In Liberia, a problematic set of contradictions puts girls at risk. Many families consider it taboo to discuss sex with their girls, yet society accepts relationships between girls and much older men, and instances of men in positions of authority (such as teachers) exploiting girls for sex are all too common. The government passes laws that support and affirm the sexual and reproductive health rights of girls and women, yet these laws often directly contradict accepted cultural practices, and implementation of the laws aren’t well enforced. (For example, the Children’s Act—which guarantees the rights of children and specifically addresses issues girls face including sexual rights—was passed in 2011, but lawmakers have not made implementation a priority.)
Global Fund for Women grantee partner HOPE, Inc. works to bridge these gaps, with the ultimate goal of creating a safe, supportive environment for the girls of Liberia to exercise their rights and become the next generation of leaders.
“Many girls do not have the basic opportunities and resources that others take for granted,” says Aisha Cooper Bruce, Executive Director of HOPE, Inc., adding that many girls aren’t able to attend school and don’t have access to basic sexual and reproductive health information. “They continue to be vulnerable, as cultural and religious beliefs and practices negatively impact their lives.” Bruce points to prominent issues such as early and forced marriages; high rates of teen pregnancy; high incidents of rape, especially statutory rape; and high maternal mortality rates as evidence of the “constant violation of [women and girls’] sexual reproductive rights.”
HOPE—which stands for Helping Our People Excel— began their work with women and girls in 2010. They work with girls between the ages of 5 and 22 years old, and focus on youth leadership development trainings; health and human rights campaigns for young people; and advocating for national laws and policies that protect children—particularly girls.
“Until a woman can have total power over her body, she will never have the power to influence the society in which she finds herself,” says Aisha Cooper Bruce. “If she has no power over when and how she has sex, when and how she bears children, whether or not she can move freely in her community, even what hairstyle or outfit she wears, then how can this girl or woman ever raise her voice loud enough for society to hear? Now if that same woman has complete ownership over her body, if she makes the decisions—that is a force to be reckoned with. Once she knows her value; she will demand her rightful place in society.”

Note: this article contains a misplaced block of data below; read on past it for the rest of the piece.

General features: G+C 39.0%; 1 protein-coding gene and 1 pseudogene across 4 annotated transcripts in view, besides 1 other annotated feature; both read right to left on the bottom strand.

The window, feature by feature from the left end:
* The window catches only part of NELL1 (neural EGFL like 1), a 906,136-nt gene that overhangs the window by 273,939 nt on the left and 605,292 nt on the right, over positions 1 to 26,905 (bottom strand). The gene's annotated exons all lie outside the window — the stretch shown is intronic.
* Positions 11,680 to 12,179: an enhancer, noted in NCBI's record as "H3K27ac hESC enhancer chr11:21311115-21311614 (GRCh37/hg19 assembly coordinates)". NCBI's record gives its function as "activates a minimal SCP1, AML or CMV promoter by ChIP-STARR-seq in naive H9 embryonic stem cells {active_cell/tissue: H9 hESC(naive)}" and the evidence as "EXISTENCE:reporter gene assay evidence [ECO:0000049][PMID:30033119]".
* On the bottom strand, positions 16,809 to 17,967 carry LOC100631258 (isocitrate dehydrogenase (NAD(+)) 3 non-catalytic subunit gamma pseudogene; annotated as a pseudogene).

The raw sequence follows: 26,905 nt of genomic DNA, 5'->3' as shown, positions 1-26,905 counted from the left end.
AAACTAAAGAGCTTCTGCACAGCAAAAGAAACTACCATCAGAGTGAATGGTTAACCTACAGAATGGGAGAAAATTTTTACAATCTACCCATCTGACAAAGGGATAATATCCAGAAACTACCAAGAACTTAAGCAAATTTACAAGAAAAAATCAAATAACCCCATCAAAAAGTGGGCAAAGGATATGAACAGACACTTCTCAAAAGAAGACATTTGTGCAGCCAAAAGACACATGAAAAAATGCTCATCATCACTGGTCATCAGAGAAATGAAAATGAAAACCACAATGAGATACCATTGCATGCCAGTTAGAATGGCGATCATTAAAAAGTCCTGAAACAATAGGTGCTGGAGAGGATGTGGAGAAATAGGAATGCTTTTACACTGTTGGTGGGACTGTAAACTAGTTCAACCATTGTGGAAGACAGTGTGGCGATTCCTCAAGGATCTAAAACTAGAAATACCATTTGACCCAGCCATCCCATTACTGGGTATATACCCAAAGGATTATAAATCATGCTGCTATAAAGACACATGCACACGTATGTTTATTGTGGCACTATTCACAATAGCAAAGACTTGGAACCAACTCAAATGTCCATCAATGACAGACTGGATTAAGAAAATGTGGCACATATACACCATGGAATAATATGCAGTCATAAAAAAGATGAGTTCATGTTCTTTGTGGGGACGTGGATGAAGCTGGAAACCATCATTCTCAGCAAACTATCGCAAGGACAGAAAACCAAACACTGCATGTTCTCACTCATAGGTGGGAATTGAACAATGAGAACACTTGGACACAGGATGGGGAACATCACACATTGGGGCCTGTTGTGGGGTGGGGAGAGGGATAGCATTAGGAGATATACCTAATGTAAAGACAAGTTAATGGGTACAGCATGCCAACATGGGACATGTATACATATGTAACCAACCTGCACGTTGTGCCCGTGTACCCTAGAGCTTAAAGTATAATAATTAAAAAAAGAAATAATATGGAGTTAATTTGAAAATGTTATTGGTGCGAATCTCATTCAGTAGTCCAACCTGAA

HOPE also established “Girl Clubs” in nine public schools across five counties, in partnership with the Ministry of Education, which empower young girls with the knowledge of their rights and encourage them to become leaders in their community. In just the past year, 135 girls have completed their training workshops.
Additionally, their Girls Advocacy Forum, where more than 200 girls so far have been trained as advocates throughout Liberia, promotes awareness and advocacy efforts regarding the laws and policies that affect girls.
In one of their biggest policy successes, HOPE’s Girls Advocacy Forum worked with partners and girls throughout Liberia to create the “Manifesto for the Development and Empowerment of the Liberian Girl Child.” The Manifesto specifically highlights priority issues for the empowerment of adolescent girls and young women, including sexual and reproductive health and rights; education and leadership; and cultural and traditional practices. Last year, the Manifesto and a three-year implementation plan was endorsed by the President of Liberia, and rollout of the implementation plan is set to begin soon.
Despite challenges, Bruce is optimistic about the future that the girls HOPE works with will build. “It is true that most girls are vulnerable, yet I’ve worked with hundreds of girls and I am inspired by their level of intelligence, courage, passion, and leadership potential,” says Bruce. “These girls represent a better tomorrow for the country. I can’t wait to see how this new, better-prepared generation of leaders will challenge the system and create a better Liberia.”
All photography by Alissa Everett for Global Fund for Women.